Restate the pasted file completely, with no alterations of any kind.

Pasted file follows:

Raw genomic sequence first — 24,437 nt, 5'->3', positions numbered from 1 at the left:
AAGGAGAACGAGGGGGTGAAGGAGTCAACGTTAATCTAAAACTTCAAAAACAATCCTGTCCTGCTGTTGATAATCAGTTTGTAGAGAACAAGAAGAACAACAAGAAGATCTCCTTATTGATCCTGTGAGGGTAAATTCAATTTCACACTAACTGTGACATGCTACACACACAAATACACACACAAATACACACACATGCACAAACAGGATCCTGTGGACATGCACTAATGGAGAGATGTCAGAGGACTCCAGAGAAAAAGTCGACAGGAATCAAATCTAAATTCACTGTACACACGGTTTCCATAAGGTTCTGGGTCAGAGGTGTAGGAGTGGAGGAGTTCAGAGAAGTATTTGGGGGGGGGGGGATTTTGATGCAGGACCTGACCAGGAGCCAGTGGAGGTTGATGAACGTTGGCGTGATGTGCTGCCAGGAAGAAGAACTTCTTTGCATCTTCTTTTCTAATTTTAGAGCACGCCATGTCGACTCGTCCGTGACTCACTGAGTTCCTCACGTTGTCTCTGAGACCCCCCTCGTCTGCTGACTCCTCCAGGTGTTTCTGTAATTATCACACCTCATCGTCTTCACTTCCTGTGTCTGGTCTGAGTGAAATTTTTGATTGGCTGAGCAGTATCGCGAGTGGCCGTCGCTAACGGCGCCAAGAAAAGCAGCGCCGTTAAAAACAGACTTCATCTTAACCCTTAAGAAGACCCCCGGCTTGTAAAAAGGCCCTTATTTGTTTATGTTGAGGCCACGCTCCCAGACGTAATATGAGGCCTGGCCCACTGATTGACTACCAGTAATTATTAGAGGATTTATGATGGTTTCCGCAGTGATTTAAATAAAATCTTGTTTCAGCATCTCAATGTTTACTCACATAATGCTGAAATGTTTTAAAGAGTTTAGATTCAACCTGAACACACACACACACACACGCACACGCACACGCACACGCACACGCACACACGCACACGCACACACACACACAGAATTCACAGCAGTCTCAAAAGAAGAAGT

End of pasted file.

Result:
Raw genomic sequence first — 24,437 nt, 5'->3', positions numbered from 1 at the left:
AAGGAGAACGAGGGGGTGAAGGAGTCAACGTTAATCTAAAACTTCAAAAACAATCCTGTCCTGCTGTTGATAATCAGTTTGTAGAGAACAAGAAGAACAACAAGAAGATCTCCTTATTGATCCTGTGAGGGTAAATTCAATTTCACACTAACTGTGACATGCTACACACACAAATACACACACAAATACACACACATGCACAAACAGGATCCTGTGGACATGCACTAATGGAGAGATGTCAGAGGACTCCAGAGAAAAAGTCGACAGGAATCAAATCTAAATTCACTGTACACACGGTTTCCATAAGGTTCTGGGTCAGAGGTGTAGGAGTGGAGGAGTTCAGAGAAGTATTTGGGGGGGGGGGGATTTTGATGCAGGACCTGACCAGGAGCCAGTGGAGGTTGATGAACGTTGGCGTGATGTGCTGCCAGGAAGAAGAACTTCTTTGCATCTTCTTTTCTAATTTTAGAGCACGCCATGTCGACTCGTCCGTGACTCACTGAGTTCCTCACGTTGTCTCTGAGACCCCCCTCGTCTGCTGACTCCTCCAGGTGTTTCTGTAATTATCACACCTCATCGTCTTCACTTCCTGTGTCTGGTCTGAGTGAAATTTTTGATTGGCTGAGCAGTATCGCGAGTGGCCGTCGCTAACGGCGCCAAGAAAAGCAGCGCCGTTAAAAACAGACTTCATCTTAACCCTTAAGAAGACCCCCGGCTTGTAAAAAGGCCCTTATTTGTTTATGTTGAGGCCACGCTCCCAGACGTAATATGAGGCCTGGCCCACTGATTGACTACCAGTAATTATTAGAGGATTTATGATGGTTTCCGCAGTGATTTAAATAAAATCTTGTTTCAGCATCTCAATGTTTACTCACATAATGCTGAAATGTTTTAAAGAGTTTAGATTCAACCTGAACACACACACACACACACGCACACGCACACGCACACGCACACGCACACACGCACACGCACACACACACACAGAATTCACAGCAGTCTCAAAAGAAGAAGT